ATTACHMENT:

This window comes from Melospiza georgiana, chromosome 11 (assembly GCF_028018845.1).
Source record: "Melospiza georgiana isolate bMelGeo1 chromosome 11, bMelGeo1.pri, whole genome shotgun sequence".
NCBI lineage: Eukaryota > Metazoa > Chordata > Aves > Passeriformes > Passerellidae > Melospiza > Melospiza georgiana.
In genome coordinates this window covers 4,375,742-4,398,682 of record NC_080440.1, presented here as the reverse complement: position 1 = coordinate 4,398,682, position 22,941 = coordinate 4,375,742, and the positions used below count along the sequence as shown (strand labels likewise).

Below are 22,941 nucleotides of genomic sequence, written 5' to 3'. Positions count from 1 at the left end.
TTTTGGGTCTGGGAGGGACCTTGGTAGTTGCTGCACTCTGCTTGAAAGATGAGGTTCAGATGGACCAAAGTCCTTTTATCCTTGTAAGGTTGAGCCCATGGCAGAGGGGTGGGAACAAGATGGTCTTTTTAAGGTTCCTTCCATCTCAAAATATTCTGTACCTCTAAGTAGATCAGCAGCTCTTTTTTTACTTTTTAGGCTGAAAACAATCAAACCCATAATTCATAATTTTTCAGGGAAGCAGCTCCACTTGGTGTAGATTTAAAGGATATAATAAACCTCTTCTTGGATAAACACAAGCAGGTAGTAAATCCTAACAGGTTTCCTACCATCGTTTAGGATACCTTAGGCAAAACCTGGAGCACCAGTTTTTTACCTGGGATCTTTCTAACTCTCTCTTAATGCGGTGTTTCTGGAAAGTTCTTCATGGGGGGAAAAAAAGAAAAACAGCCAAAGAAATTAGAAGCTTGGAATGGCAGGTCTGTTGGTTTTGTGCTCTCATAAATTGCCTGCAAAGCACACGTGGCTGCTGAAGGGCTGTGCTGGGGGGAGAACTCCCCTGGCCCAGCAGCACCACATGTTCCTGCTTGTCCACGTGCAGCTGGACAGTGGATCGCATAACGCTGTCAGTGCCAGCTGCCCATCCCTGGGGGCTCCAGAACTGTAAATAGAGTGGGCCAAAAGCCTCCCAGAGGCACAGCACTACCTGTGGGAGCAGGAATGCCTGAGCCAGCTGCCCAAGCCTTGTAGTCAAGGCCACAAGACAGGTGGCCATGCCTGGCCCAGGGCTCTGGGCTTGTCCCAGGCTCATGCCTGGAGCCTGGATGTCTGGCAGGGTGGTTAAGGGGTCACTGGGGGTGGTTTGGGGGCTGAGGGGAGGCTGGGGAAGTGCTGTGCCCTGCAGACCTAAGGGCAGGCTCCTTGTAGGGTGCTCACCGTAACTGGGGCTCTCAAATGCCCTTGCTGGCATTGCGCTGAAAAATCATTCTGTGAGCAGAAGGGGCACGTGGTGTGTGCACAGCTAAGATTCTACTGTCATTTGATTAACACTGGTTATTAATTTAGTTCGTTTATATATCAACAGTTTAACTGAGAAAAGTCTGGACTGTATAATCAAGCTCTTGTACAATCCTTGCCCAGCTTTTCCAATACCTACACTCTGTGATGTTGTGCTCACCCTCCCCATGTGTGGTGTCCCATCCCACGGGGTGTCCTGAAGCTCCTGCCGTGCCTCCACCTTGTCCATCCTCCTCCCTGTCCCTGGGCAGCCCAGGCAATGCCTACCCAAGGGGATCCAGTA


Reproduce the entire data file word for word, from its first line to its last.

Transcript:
This window comes from Melospiza georgiana, chromosome 11 (assembly GCF_028018845.1).
Source record: "Melospiza georgiana isolate bMelGeo1 chromosome 11, bMelGeo1.pri, whole genome shotgun sequence".
NCBI lineage: Eukaryota > Metazoa > Chordata > Aves > Passeriformes > Passerellidae > Melospiza > Melospiza georgiana.
In genome coordinates this window covers 4,375,742-4,398,682 of record NC_080440.1, presented here as the reverse complement: position 1 = coordinate 4,398,682, position 22,941 = coordinate 4,375,742, and the positions used below count along the sequence as shown (strand labels likewise).

Below are 22,941 nucleotides of genomic sequence, written 5' to 3'. Positions count from 1 at the left end.
TTTTGGGTCTGGGAGGGACCTTGGTAGTTGCTGCACTCTGCTTGAAAGATGAGGTTCAGATGGACCAAAGTCCTTTTATCCTTGTAAGGTTGAGCCCATGGCAGAGGGGTGGGAACAAGATGGTCTTTTTAAGGTTCCTTCCATCTCAAAATATTCTGTACCTCTAAGTAGATCAGCAGCTCTTTTTTTACTTTTTAGGCTGAAAACAATCAAACCCATAATTCATAATTTTTCAGGGAAGCAGCTCCACTTGGTGTAGATTTAAAGGATATAATAAACCTCTTCTTGGATAAACACAAGCAGGTAGTAAATCCTAACAGGTTTCCTACCATCGTTTAGGATACCTTAGGCAAAACCTGGAGCACCAGTTTTTTACCTGGGATCTTTCTAACTCTCTCTTAATGCGGTGTTTCTGGAAAGTTCTTCATGGGGGGAAAAAAAGAAAAACAGCCAAAGAAATTAGAAGCTTGGAATGGCAGGTCTGTTGGTTTTGTGCTCTCATAAATTGCCTGCAAAGCACACGTGGCTGCTGAAGGGCTGTGCTGGGGGGAGAACTCCCCTGGCCCAGCAGCACCACATGTTCCTGCTTGTCCACGTGCAGCTGGACAGTGGATCGCATAACGCTGTCAGTGCCAGCTGCCCATCCCTGGGGGCTCCAGAACTGTAAATAGAGTGGGCCAAAAGCCTCCCAGAGGCACAGCACTACCTGTGGGAGCAGGAATGCCTGAGCCAGCTGCCCAAGCCTTGTAGTCAAGGCCACAAGACAGGTGGCCATGCCTGGCCCAGGGCTCTGGGCTTGTCCCAGGCTCATGCCTGGAGCCTGGATGTCTGGCAGGGTGGTTAAGGGGTCACTGGGGGTGGTTTGGGGGCTGAGGGGAGGCTGGGGAAGTGCTGTGCCCTGCAGACCTAAGGGCAGGCTCCTTGTAGGGTGCTCACCGTAACTGGGGCTCTCAAATGCCCTTGCTGGCATTGCGCTGAAAAATCATTCTGTGAGCAGAAGGGGCACGTGGTGTGTGCACAGCTAAGATTCTACTGTCATTTGATTAACACTGGTTATTAATTTAGTTCGTTTATATATCAACAGTTTAACTGAGAAAAGTCTGGACTGTATAATCAAGCTCTTGTACAATCCTTGCCCAGCTTTTCCAATACCTACACTCTGTGATGTTGTGCTCACCCTCCCCATGTGTGGTGTCCCATCCCACGGGGTGTCCTGAAGCTCCTGCCGTGCCTCCACCTTGTCCATCCTCCTCCCTGTCCCTGGGCAGCCCAGGCAATGCCTACCCAAGGGGATCCAGTA